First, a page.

Police Pull Over Van And Find Worst Thing Hidden Inside
They were fighting roosters — and they'd already been through so much.
Late Tuesday night, a police officer pulled over a van for a traffic violation. But what started as a routine traffic stop turned into something else altogether — when the officer opened the back of the van, he found 63 roosters and hens packed into boxes.
Finding birds in the back of a van may not seem that extraordinary to some, but the officer was trained to know otherwise. Upon closer inspection, the officer found razors, gaffs (long, dagger-like objects that can be attached to roosters) and other cockfighting paraphernalia. The officer also noticed many of the roosters were “dubbed,” meaning that their combs (the flap of red skin on top of their heads) and wattles (the red skin beneath their beaks) had been removed, which was another sign the birds were used in fighting.
Cockfighting is a cruel, illegal "sport" where people take two male roosters and force them to fight one another — usually until one rooster kills the other. As the birds battle to the death, spectators place bets on which one will win.
While it’s natural for roosters to be combative with one another for food and mates, birds used in cockfighting are selectively bred to be more willing to fight, Leighann Lassiter, animal cruelty policy director for the Humane Society of the United States (HSUS), told The Dodo.
And their lives get worse. Cockfighting birds are often injected with adrenaline-boosting drugs or steroids to make them unnaturally aggressive so they’re willing to fight to the death, and they’re also put through torturous training designed to make them combative.
“They go through a physical conditioning regime called a ‘keep’ for about two weeks before they plan to fight,” Lassiter said.
“Cockfighting is a very brutal thing,” Maura Davies, vice president of communications for the SPCA of Texas, told The Dodo. “These animals are born, raised, bred and very often medicated to make them very aggressive and to make them fight. Once these birds are ‘trained,’ they are then taken to a fighting arena often at that point.”
And when the birds eventually fight, they sustain horrific injuries — if they’re not killed.
“People usually throw them at each other and force them to fight,” Davies said. “There are a couple different kinds of bird fights that happen. There are bird fights where the birds fight with nothing attached to them, and there are fights where the birds have razor blades or other sharp implements attached to the spurs on their feet.”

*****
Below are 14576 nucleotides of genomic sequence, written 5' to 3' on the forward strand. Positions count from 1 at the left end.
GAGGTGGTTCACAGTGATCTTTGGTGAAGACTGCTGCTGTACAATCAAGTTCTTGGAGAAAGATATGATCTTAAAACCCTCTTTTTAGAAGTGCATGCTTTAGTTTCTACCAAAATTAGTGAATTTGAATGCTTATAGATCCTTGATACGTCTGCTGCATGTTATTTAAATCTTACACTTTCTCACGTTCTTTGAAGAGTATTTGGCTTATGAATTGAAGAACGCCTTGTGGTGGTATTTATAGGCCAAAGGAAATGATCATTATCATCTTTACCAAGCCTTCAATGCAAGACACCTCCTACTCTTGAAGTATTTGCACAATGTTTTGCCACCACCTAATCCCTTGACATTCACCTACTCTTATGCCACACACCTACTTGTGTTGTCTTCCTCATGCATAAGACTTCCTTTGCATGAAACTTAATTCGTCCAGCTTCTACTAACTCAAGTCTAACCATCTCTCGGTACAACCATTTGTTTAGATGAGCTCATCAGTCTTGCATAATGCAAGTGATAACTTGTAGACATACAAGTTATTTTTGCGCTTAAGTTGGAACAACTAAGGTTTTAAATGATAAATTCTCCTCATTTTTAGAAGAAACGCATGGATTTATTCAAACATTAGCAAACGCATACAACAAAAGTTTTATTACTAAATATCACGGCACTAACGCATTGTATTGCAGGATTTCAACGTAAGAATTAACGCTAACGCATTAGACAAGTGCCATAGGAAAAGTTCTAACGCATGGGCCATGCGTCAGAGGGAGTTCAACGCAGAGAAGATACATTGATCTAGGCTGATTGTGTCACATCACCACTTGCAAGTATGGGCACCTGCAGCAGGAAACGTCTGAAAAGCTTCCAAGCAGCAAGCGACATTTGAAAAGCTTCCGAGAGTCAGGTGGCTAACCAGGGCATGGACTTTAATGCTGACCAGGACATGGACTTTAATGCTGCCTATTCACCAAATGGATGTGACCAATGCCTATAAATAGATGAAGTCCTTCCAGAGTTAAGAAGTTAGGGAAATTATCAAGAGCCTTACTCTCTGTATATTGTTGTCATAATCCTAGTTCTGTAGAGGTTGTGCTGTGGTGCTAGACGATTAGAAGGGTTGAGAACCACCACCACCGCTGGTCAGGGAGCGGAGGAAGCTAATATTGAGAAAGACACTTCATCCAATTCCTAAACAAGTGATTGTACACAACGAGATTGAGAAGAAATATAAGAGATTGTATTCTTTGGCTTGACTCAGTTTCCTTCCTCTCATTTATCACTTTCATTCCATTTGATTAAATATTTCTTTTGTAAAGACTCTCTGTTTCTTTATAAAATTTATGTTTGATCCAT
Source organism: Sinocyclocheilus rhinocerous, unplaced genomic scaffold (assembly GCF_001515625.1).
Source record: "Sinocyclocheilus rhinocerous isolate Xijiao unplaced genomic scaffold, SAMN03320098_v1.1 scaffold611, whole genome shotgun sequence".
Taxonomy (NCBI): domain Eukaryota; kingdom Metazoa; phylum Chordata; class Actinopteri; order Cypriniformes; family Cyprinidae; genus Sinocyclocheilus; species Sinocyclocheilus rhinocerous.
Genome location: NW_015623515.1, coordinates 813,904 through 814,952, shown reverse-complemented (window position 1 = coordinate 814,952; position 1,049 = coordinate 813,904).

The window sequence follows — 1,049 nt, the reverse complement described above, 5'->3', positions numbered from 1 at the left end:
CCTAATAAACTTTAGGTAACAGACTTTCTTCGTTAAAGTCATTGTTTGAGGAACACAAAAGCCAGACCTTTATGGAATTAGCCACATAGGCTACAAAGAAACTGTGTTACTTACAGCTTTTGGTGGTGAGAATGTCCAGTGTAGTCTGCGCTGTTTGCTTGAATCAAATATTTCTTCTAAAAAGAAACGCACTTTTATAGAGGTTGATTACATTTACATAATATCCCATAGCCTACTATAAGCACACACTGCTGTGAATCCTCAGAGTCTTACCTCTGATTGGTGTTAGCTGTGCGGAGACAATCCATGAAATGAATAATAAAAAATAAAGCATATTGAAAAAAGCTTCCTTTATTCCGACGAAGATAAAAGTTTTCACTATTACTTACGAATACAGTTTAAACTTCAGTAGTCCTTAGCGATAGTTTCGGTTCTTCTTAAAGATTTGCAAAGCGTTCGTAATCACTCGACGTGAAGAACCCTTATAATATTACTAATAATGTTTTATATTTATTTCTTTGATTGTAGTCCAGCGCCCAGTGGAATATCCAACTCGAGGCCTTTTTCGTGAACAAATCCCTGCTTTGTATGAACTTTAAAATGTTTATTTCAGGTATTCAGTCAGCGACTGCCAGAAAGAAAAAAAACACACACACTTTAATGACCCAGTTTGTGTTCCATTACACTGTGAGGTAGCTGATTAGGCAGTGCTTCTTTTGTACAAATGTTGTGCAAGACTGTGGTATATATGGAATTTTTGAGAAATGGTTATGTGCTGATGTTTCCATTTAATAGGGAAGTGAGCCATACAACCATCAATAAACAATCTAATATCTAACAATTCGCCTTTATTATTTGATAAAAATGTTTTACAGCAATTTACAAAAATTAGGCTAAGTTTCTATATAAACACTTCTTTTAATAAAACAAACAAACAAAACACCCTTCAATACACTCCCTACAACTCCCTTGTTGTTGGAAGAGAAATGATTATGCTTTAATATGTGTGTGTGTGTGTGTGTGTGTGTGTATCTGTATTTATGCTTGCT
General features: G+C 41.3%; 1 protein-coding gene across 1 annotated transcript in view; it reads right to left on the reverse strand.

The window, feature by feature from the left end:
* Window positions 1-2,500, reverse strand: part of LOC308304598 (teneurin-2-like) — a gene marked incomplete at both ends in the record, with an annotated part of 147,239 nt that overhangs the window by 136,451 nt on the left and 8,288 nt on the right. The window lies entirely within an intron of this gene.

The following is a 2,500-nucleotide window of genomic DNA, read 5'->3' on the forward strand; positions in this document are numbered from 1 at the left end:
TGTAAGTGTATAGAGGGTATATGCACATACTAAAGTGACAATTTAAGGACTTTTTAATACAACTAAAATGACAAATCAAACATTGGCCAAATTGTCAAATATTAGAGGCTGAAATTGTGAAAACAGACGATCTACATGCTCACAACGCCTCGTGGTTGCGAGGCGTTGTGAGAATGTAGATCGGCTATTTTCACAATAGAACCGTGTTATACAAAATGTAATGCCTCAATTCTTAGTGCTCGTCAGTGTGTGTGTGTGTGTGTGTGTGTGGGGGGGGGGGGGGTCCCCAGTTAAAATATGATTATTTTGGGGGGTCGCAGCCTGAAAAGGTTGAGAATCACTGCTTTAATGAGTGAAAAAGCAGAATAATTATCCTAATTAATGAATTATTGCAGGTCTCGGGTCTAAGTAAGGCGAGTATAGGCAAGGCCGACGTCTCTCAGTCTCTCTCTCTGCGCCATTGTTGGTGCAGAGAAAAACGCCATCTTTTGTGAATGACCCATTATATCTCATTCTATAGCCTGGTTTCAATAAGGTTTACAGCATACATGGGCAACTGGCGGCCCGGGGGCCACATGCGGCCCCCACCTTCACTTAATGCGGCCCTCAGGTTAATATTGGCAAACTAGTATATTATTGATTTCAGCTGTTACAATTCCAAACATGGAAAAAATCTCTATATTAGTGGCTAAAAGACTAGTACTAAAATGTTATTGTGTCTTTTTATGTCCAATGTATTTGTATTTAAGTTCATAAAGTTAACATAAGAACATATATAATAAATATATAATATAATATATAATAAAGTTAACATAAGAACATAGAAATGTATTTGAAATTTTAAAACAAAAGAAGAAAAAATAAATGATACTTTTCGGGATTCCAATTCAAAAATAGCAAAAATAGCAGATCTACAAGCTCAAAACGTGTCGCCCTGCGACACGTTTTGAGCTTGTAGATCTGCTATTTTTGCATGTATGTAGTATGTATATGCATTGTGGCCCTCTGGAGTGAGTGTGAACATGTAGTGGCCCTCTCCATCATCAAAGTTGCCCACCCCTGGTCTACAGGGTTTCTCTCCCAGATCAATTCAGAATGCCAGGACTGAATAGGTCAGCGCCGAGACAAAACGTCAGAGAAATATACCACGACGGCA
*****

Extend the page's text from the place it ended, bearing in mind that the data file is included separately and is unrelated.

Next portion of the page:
When razor blades are involved, the fights are bloodier and quicker.
“They are gored, sliced and have their eyes and lungs punctured while spectators cheer and wager on their life,” Lassiter said. “To make matters worse, children are often present at these events. They are taught it’s OK to throw two innocent creatures into a ring, and the strong one should win and the weak one should die.”
While the average lifespan of a cockfighting rooster is unknown, it’s likely not long.
“Some will be very badly injured,” Davies said. “Others will be killed very quickly, but it really depends on the fight and the roosters. These fighting roosters live short and brutal lives, and they die in pain and suffering.”
When roosters are properly loved and cared for, they can live up to 10 years and often become quite affectionate toward their humans.
While these roosters have known anything but love, their rescuers are working hard to save as many of them as they can.
In the United States, cockfighting is illegal in all 50 states, and a punishable felony in 40 states. The officer confiscated the animals and arrested the driver. The officer then called the SPCA of Texas, which was able to relocate the birds to a place where they could be cared for.
Out of the 63 birds in the van, 55 of them were roosters and eight were hens. While only the males are used in cockfighting, the females were probably kept for breeding purposes, according to Davies.
Staff members from SPCA of Texas transported the animals to an undisclosed facility in Texas. The exact place can’t be revealed as people involved in cockfighting have already tried to steal back the birds so they can continue using them in fights, according to Davies.
“They’re being housed in large kennels with food and water,” Davies said. “There were some that had feather loss across their wings and chest, and our veterinary staff is assessing each animal to determine what care they might need and to provide that care.”
Since the roosters are so wired to fight, they have to be kept in separate kennels — and to minimize distress, the rescuers are even making sure they can’t see each other.
“When roosters are born and taught to fight to the death, they get very violent towards each other, even if they’re separated from each other by barriers,” Davies said. “So we make sure they can’t see each other.”
Sadly, it’s extremely difficult to rehome fighting roosters since they’re capable of fighting with other birds. That said, Davies said they will do everything they can to find the roosters and hens new homes.
“We will seek any option that we possibly can, and we do have a lot more options than we used to regarding sanctuaries that will take these fighting roosters,” Davies said. “We will do the best.”